What’s the learning from this experience?
I could just conclude that Windows drives me round the bend and I should have known better, but that’s not the real story here. I’m fairly convinced my desktop machine has a hardware issue that needs diagnosing when I’ve nothing better to do.
The real learning here is the importance of not only backup, but documentation. If I’d recorded the steps I took to set up my server, I’d be in a position where I could just recreate it on any other hardware, reinstall my site backup and get going again. I hugely regret not taking more care to leave a trail of breadcrumbs to follow in future.
Secondly, I’ve learned that it’s important to do your homework before diving in with both feet and not to have to learn on the fly as you’re in the middle of dealing with a stressful situation at the same time. I should have checked the health of the hard drive in the server before even starting to create and add content to a website. In hindsight, I haven’t a clue why I was so stupid as to not just buy a new drive in the beginning and set it all up together. We live and learn.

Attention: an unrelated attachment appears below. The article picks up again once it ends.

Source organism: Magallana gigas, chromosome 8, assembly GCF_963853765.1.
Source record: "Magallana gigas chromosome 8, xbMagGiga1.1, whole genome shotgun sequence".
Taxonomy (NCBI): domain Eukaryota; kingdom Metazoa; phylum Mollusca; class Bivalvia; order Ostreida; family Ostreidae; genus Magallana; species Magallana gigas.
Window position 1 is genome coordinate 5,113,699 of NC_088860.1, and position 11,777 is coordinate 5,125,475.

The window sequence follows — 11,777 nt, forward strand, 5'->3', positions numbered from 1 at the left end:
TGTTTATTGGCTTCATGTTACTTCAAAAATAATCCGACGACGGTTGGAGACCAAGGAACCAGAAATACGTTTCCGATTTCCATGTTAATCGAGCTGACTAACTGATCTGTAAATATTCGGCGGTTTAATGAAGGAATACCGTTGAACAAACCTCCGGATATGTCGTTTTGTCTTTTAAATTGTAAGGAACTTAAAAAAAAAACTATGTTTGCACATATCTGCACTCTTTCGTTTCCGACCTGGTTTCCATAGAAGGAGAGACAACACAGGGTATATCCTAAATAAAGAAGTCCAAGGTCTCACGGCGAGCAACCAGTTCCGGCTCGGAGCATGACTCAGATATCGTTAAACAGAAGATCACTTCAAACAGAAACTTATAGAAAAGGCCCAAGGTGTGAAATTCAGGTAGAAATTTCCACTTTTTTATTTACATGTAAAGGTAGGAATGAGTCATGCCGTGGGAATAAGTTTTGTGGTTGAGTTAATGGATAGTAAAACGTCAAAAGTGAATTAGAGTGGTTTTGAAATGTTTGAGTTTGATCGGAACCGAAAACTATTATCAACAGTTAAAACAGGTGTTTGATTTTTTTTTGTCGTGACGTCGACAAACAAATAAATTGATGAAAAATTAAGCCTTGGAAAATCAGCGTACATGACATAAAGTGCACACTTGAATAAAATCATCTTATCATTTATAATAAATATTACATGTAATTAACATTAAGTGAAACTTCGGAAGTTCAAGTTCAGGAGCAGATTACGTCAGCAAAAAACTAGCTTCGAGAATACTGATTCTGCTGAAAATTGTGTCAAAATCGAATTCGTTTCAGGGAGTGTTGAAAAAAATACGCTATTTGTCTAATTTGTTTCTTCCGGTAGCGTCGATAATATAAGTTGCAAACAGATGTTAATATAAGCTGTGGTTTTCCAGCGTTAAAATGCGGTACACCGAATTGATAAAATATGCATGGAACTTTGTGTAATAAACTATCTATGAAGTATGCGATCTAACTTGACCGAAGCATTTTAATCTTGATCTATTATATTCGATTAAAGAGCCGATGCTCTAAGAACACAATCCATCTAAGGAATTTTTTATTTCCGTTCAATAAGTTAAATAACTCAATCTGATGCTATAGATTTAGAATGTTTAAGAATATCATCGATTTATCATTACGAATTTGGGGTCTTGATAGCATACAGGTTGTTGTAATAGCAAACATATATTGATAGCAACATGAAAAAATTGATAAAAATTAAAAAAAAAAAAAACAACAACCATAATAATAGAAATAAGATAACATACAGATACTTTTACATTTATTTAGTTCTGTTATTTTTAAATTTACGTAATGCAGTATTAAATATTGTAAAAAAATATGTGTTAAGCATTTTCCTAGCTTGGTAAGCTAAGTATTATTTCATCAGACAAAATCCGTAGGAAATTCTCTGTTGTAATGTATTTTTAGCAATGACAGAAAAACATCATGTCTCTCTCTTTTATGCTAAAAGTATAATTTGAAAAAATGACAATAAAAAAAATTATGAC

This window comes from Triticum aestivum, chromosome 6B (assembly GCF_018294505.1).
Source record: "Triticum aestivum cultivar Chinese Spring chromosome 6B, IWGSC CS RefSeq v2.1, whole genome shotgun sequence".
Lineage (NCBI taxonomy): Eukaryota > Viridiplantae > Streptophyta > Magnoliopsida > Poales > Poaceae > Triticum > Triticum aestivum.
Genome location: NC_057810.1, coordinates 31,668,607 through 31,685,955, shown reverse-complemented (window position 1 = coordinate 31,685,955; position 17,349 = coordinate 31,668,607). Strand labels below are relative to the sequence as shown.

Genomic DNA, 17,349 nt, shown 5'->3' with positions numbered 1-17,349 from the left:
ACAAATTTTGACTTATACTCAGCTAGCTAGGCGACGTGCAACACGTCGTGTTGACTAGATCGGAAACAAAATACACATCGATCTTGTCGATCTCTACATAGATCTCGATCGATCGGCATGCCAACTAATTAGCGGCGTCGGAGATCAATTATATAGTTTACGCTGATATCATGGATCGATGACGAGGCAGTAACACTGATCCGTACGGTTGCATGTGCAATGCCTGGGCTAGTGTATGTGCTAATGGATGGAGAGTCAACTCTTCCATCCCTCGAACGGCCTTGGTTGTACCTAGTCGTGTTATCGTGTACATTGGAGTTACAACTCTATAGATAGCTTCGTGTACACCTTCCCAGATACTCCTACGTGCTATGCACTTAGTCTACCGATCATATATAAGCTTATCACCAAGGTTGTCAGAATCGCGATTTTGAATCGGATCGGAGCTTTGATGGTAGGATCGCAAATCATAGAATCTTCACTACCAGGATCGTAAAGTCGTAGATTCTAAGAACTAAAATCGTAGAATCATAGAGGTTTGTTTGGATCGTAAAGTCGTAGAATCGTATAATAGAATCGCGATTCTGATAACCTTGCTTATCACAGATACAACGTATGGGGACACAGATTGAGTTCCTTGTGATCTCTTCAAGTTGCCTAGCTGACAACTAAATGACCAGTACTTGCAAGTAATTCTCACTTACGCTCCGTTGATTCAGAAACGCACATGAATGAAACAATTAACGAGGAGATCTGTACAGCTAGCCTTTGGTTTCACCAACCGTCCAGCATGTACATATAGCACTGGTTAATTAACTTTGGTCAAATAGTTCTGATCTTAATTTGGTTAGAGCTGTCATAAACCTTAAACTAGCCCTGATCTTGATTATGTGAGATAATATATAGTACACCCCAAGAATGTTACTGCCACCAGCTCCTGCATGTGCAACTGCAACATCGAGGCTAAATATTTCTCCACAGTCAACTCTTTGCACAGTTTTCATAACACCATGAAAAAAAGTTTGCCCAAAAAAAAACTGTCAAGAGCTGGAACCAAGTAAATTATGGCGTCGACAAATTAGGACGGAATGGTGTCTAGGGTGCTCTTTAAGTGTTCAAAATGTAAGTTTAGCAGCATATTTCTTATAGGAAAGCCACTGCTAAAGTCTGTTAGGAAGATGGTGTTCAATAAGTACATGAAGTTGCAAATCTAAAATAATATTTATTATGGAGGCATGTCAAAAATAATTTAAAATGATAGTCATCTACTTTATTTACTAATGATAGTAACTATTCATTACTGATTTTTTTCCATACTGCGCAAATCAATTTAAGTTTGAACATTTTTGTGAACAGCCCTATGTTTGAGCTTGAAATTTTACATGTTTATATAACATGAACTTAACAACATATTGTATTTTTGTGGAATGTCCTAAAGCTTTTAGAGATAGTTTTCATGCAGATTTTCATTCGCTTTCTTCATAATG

Finally, I have learned about a wonderful Linux utility called Timeshift. This tool allows you to really simply set up automatic backup jobs to an external drive that will allow you to completely restore a linux install to a previous state, even from a live USB install. That is absolute gold. My only problem is it won’t write to my NAS and I don’t have an external drive at the moment to use as a backup drive…
Technology. There’s always something.Share this post: